For all its progressive thinking, Munich tends to look to the past when it comes to lifestyle. The capital of meat-eating, beer-swilling Bavaria is a place where dinner takes the shape of knödel dumplings and pig’s trotters, washed down with local beers by the litre. And although the residents ham it up for Oktoberfest, you’ll catch them breaking out the trachten—as they call their traditional outfits—for special occasions year-round.
It’s all done with such a sense of Gemütlichkeit (neighbourly friendliness) that there’s nothing cloying about Munich—and nothing fake about it, either. Some of the wood-panelled, hangar-like beer halls date back 200 years, and as the days grow warmer, their expansive beer gardens become the meeting places of choice.
BEST FOR Traditions. MAIN EVENT Starkbierzeit, or “strong beer time,” is Munich’s lesser known but more authentic spring beer extravaganza. It runs annually two weeks near Lent. ALSO TRY Salzburg, Austria, possibly the only other city in the world where lederhosen (leather shorts) are considered acceptable formal attire and apple strudel is widely sold.
Industrialisation helped Tampere, once nicknamed “the Manchester of Finland,” grow into Finland’s second-largest urban area, now a 90-minute train ride northwest of Helsinki. The cotton mills closed in the 1990s, and offices, restaurants, and cultural attractions, such as the Finnish Labour Museum, moved in. The Spy Museum here displays Cold War curiosities: miniature cameras and several cunningly disguised weapons.
Summer draws out locals for canoeing, swimming, and hiking, but winter may be the time to experience the city at its natural best. Strap on a pair of sawtoothed snowshoes for a walk on frozen Lake Näsijärvi. Try your hand at ice-fishing. Steam yourself at a pinewood sauna on Lake Pyhäjärvi, then dare winter swimming at a section of the lake kept ice free.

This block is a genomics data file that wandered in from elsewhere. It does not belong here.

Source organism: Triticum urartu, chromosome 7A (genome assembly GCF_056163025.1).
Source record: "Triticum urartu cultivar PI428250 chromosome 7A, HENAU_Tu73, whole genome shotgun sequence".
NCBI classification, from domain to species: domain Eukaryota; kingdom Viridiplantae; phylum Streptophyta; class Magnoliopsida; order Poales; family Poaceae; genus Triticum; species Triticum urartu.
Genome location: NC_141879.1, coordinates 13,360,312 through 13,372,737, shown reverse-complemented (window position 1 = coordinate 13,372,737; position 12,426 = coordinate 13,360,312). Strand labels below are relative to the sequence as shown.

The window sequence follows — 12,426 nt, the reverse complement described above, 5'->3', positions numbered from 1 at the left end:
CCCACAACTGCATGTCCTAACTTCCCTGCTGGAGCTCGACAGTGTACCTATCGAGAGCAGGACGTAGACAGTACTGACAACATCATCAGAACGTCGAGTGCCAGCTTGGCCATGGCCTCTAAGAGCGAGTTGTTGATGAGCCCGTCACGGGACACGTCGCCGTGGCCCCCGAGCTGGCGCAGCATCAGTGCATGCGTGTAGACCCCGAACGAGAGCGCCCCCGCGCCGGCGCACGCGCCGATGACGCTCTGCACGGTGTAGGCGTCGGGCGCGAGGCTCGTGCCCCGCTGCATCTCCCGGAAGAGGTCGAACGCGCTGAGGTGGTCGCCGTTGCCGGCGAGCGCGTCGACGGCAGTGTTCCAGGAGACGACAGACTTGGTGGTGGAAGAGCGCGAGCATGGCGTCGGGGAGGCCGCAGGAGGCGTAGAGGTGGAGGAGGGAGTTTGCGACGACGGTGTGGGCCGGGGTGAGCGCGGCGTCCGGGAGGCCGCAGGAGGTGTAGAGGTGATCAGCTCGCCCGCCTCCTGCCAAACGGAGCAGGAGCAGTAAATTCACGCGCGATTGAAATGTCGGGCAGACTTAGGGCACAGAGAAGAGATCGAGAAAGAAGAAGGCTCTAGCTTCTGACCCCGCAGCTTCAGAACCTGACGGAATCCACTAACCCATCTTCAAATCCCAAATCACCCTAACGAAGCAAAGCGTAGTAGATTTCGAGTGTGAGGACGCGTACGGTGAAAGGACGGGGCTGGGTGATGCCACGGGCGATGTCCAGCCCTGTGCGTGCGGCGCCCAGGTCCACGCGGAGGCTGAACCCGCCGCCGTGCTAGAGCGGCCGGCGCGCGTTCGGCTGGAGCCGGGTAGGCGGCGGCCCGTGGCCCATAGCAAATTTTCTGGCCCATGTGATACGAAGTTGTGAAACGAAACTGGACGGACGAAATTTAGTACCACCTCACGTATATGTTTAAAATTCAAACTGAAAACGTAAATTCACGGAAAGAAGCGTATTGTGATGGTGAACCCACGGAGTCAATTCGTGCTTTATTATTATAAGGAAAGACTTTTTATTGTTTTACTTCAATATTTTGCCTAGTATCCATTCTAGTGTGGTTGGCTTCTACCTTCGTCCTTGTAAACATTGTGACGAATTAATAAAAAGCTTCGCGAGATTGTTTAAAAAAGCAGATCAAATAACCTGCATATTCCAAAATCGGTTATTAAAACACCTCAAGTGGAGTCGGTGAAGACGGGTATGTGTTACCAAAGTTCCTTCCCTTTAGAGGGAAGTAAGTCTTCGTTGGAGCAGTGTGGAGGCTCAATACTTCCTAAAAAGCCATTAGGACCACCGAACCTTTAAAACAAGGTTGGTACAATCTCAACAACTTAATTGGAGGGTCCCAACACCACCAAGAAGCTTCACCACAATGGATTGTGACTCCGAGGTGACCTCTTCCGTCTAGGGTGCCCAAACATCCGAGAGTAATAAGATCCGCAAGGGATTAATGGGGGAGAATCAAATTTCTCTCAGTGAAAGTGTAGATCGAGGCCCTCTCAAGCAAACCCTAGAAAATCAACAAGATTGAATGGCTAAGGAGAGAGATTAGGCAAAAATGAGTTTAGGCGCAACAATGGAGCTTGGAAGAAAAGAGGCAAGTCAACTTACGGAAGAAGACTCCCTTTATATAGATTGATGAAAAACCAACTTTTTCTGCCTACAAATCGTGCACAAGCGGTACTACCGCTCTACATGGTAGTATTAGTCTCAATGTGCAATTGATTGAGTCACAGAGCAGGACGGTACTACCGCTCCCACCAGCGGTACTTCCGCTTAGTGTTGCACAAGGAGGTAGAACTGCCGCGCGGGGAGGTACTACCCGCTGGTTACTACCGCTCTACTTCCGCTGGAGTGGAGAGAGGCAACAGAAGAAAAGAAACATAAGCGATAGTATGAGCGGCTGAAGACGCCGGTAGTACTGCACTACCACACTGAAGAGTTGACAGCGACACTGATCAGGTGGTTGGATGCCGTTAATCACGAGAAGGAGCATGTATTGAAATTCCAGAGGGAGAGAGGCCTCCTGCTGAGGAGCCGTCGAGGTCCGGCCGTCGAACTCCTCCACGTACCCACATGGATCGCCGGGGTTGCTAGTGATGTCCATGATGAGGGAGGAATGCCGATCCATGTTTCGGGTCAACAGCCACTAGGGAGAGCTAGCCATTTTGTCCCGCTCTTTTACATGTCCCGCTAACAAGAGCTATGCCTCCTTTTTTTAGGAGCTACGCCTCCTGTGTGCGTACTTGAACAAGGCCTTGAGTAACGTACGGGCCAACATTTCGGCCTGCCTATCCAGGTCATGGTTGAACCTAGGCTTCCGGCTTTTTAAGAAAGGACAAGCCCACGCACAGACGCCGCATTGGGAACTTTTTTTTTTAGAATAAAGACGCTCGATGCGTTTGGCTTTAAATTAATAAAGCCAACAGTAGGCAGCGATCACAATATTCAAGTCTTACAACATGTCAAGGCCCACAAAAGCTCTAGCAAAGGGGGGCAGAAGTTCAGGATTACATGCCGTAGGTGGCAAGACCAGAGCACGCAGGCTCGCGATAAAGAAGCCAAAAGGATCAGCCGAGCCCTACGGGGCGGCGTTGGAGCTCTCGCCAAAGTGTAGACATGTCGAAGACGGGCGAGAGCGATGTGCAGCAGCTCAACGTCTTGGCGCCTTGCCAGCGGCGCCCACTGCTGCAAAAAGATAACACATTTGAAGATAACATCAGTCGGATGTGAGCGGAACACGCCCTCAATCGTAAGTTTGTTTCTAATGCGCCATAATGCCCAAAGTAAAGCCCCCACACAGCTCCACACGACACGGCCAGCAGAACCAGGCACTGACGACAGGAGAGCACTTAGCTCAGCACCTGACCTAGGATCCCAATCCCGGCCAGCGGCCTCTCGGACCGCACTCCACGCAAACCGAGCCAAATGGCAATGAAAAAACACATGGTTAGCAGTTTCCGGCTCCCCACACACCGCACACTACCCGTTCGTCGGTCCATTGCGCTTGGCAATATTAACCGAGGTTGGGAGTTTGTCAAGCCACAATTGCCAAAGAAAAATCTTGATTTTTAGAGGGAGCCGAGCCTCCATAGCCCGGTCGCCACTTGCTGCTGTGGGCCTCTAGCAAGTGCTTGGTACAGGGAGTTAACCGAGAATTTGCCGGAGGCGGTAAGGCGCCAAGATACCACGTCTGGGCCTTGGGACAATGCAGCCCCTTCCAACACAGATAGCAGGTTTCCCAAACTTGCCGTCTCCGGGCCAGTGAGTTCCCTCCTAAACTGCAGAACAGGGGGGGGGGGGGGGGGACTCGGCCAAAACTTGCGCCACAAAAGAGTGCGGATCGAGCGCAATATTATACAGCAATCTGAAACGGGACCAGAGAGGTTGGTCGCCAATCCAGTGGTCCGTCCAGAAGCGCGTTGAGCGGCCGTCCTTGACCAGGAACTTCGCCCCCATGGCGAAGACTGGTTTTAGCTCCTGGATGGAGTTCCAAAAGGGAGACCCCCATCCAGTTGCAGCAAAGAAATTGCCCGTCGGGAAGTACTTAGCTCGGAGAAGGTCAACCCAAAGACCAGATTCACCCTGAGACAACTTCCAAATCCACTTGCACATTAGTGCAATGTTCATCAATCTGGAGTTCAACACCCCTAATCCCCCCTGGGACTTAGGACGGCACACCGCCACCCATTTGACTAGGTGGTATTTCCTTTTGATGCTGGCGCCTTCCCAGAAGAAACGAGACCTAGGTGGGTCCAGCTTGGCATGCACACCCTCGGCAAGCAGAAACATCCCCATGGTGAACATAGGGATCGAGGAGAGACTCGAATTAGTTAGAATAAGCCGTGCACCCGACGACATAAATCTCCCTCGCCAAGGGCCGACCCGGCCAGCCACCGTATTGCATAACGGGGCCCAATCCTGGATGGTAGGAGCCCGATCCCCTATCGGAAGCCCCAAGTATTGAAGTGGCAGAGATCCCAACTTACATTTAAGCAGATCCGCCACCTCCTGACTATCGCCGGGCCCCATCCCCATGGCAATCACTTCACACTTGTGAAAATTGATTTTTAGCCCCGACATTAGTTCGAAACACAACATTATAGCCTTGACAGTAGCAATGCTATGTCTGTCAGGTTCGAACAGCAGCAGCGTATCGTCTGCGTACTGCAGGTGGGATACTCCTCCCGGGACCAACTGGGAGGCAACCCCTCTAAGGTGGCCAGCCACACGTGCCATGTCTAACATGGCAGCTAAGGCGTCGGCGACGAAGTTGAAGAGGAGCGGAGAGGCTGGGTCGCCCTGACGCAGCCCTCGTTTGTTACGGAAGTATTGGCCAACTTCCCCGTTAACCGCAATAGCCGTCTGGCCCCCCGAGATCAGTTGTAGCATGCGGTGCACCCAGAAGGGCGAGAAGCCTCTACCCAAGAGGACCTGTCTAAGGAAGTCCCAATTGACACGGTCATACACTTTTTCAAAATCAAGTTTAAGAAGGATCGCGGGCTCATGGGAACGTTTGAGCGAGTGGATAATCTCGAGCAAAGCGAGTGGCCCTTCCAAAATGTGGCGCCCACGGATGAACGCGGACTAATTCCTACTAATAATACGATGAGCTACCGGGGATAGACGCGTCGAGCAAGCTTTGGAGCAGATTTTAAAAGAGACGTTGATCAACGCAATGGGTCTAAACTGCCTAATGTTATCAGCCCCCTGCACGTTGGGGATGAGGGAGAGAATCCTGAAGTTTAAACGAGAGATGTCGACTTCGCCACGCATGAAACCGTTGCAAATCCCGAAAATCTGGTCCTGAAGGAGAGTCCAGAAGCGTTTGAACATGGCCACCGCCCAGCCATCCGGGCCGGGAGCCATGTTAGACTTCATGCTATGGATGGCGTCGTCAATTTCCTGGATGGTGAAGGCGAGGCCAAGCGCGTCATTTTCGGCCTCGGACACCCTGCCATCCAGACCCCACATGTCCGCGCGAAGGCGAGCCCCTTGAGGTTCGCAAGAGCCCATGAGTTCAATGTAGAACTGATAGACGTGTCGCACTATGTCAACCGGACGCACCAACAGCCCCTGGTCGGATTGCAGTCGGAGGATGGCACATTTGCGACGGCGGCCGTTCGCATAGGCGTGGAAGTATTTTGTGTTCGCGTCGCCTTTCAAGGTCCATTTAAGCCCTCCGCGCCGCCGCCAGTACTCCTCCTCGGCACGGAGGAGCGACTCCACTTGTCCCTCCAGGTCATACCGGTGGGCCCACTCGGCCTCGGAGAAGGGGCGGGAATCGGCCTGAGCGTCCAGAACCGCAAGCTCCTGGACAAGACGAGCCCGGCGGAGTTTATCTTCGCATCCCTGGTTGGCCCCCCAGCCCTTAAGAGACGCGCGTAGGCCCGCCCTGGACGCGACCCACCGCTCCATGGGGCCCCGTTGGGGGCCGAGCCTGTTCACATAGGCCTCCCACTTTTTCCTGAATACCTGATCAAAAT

BEST FOR Outdoor winter fun. MUST-SEE MUSEUM Tampere Lenin Museum, the building in which Lenin and Stalin first met in 1905. ALSO TRY Oulu, Finland, the self-styled “capital of northern Scandinavia,” ideal for summer canoe tours.
After being nearly wiped off the map by the German airforce in World War II, Rotterdam bounced back with a creative confidence few European cities can match. You see it in the Erasmus Bridge, which looks like a giant modernist swan, and in Piet Blom’s iconic cube houses—you can visit Number 70, but the rest remain occupied low-cost homes. That innovative spirit also reveals itself in the alien-looking Shipping and Transport College, best seen from a water taxi as you speed along the Nieuwe Maas tributary. Other beloved old buildings enjoy a new lease on life, such as the Hotel New York, once headquarters of the Holland America Line. Its neighbours include Norman Foster’s glistening World Port Center.
In one of the city’s oldest districts, find the new Westelijk Handelsterrein, a glass-roofed arcade with some of the finest galleries, shops, and bars in Rotterdam. The Boijmans Museum here collects a treasure trove of contemporary art and design.
As the sun begins to set, take a walk across the Erasmus Bridge toward Renzo Piano’s KPN Telecom Office Tower and see it spring to life—its facade animated by a grid of 896 24-volt lights dancing in glittering patterns. Like Blom’s skewed houses, this exemplifies Rotterdam design at its best—bold, dazzling, and with a crackling sense of humour.
BEST FOR Cutting-edge contemporary design and architecture. MAIN EVENT International Architecture Biennale Rotterdam opens May 2016 in the Rem Koolhaas-designed Kunsthal. ALSO TRY Copenhagen, Denmark, with its wealth of noteworthy modern buildings.